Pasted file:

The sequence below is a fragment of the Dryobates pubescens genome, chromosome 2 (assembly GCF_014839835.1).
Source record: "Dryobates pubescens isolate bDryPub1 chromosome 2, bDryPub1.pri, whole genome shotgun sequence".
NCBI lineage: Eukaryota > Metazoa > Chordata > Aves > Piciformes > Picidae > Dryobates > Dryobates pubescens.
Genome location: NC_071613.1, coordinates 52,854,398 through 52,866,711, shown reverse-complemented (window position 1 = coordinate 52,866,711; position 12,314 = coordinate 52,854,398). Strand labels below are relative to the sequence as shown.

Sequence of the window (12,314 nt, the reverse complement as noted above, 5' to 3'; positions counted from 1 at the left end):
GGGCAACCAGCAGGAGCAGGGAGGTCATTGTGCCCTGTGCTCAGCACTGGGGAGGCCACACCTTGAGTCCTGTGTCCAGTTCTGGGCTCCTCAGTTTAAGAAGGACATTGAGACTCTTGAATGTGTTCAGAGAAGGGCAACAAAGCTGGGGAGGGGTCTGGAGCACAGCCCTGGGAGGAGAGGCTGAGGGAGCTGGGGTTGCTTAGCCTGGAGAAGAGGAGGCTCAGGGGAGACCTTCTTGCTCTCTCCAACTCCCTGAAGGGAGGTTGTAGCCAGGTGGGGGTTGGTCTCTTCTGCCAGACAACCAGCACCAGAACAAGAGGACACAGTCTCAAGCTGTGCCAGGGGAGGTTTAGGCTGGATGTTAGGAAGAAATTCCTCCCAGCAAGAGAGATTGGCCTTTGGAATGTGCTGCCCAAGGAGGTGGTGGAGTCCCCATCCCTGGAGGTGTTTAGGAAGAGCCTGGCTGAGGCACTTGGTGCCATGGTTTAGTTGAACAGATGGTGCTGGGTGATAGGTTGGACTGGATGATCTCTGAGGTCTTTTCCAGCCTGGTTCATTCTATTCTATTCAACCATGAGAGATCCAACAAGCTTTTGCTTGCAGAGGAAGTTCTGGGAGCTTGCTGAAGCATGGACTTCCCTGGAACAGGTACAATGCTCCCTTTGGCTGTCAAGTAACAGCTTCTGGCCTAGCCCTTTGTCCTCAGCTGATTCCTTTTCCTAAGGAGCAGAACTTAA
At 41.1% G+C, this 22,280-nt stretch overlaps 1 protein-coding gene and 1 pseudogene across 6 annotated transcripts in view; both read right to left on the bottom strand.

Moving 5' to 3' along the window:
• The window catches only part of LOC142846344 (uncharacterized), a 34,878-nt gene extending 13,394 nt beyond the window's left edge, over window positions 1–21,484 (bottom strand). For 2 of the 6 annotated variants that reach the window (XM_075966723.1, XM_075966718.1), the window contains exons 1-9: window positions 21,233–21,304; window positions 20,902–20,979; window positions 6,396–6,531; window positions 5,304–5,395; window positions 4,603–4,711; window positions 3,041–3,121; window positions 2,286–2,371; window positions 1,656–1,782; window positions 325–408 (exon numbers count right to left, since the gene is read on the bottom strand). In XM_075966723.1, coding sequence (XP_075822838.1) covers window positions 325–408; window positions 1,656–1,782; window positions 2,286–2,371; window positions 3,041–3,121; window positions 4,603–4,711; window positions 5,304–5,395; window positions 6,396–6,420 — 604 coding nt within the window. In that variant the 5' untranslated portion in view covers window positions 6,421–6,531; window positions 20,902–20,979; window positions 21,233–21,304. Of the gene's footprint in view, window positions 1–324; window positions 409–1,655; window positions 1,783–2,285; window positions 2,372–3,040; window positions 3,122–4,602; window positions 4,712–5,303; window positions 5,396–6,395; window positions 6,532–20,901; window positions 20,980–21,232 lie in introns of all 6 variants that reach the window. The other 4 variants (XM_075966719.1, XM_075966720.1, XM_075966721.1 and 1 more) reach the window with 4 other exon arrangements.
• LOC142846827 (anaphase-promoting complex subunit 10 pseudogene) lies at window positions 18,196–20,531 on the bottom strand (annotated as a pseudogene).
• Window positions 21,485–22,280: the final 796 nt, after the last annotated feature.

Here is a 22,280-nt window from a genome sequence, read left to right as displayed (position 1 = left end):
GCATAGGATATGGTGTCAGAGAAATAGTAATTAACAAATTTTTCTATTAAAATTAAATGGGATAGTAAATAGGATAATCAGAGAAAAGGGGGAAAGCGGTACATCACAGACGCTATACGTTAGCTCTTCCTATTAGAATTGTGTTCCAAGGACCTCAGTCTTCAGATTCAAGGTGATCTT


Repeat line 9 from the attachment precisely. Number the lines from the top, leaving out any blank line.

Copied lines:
• The window catches only part of LOC142846344 (uncharacterized), a 34,878-nt gene extending 13,394 nt beyond the window's left edge, over window positions 1–21,484 (bottom strand). For 2 of the 6 annotated variants that reach the window (XM_075966723.1, XM_075966718.1), the window contains exons 1-9: window positions 21,233–21,304; window positions 20,902–20,979; window positions 6,396–6,531; window positions 5,304–5,395; window positions 4,603–4,711; window positions 3,041–3,121; window positions 2,286–2,371; window positions 1,656–1,782; window positions 325–408 (exon numbers count right to left, since the gene is read on the bottom strand). In XM_075966723.1, coding sequence (XP_075822838.1) covers window positions 325–408; window positions 1,656–1,782; window positions 2,286–2,371; window positions 3,041–3,121; window positions 4,603–4,711; window positions 5,304–5,395; window positions 6,396–6,420 — 604 coding nt within the window. In that variant the 5' untranslated portion in view covers window positions 6,421–6,531; window positions 20,902–20,979; window positions 21,233–21,304. Of the gene's footprint in view, window positions 1–324; window positions 409–1,655; window positions 1,783–2,285; window positions 2,372–3,040; window positions 3,122–4,602; window positions 4,712–5,303; window positions 5,396–6,395; window positions 6,532–20,901; window positions 20,980–21,232 lie in introns of all 6 variants that reach the window. The other 4 variants (XM_075966719.1, XM_075966720.1, XM_075966721.1 and 1 more) reach the window with 4 other exon arrangements.